Strive for consistency. Try to make family dinner a sacrosanct ritual. Whenever you can, schedule your work and activities around this immovable block. Sometimes very busy high-powered executives will come home from work, eat dinner with the fam, and then go back to work later. They do what they can not to miss it.Share
What’s great about prioritizing family dinners is that it gives you a goal to shoot for. If you know the wife and kids won’t be sitting down together and will just be fending for themselves, it’s tempting to rationalize continuing to plow through your work. But if you’re expected to be at the table, it’s easier to break away from what you’re doing and get home. Don’t beat yourself up if you have to forgo your family dinner sometimes. Research indicates that children who have dinner with their family at least three times a week enjoy the benefits of family dinners. So just try to be as consistent with it as you can.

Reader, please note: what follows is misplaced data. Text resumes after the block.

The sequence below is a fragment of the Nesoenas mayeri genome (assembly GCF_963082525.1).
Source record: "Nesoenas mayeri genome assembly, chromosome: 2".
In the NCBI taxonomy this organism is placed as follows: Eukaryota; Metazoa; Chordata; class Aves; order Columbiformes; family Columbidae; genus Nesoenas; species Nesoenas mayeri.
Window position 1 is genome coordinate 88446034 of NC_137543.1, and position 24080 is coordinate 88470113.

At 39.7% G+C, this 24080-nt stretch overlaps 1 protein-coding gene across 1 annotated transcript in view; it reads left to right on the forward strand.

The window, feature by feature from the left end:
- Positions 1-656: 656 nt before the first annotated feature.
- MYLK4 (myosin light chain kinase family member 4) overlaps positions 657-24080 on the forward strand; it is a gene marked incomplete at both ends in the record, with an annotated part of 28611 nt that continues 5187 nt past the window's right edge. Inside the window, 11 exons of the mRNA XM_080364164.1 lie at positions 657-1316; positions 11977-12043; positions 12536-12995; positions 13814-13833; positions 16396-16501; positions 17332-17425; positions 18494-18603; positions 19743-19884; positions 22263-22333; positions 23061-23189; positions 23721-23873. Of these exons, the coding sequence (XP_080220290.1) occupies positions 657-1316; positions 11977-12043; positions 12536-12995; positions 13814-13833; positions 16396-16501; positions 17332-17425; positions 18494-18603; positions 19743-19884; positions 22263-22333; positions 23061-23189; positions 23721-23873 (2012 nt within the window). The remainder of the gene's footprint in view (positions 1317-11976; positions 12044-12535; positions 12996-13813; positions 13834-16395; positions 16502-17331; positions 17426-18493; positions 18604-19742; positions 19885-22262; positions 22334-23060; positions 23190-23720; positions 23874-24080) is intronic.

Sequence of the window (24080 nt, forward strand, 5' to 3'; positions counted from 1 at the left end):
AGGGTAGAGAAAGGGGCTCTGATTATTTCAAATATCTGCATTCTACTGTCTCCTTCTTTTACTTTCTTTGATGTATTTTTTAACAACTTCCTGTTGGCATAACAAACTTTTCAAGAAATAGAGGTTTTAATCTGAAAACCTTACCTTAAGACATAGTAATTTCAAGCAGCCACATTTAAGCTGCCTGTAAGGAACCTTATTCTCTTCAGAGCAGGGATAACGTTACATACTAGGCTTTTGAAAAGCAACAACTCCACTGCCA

It doesn’t actually have to be dinner. Many families today have schedules that make it hard to get everyone home for dinnertime. Dad or Mom works late, and one kid has soccer practice at 6PM while the other kid has a piano recital on the other side of town at 7. It only gets worse as the kids get older. I remember when I got into high school, I was barely ever home for family dinner due to football, work, or student council. Sometimes the solution is a much-needed simplification of our schedules, but it’s just not always possible to get everyone to the table at 6:00. Because of this, many families simply give up altogether on the idea of regularly sharing a meal. (Read more.)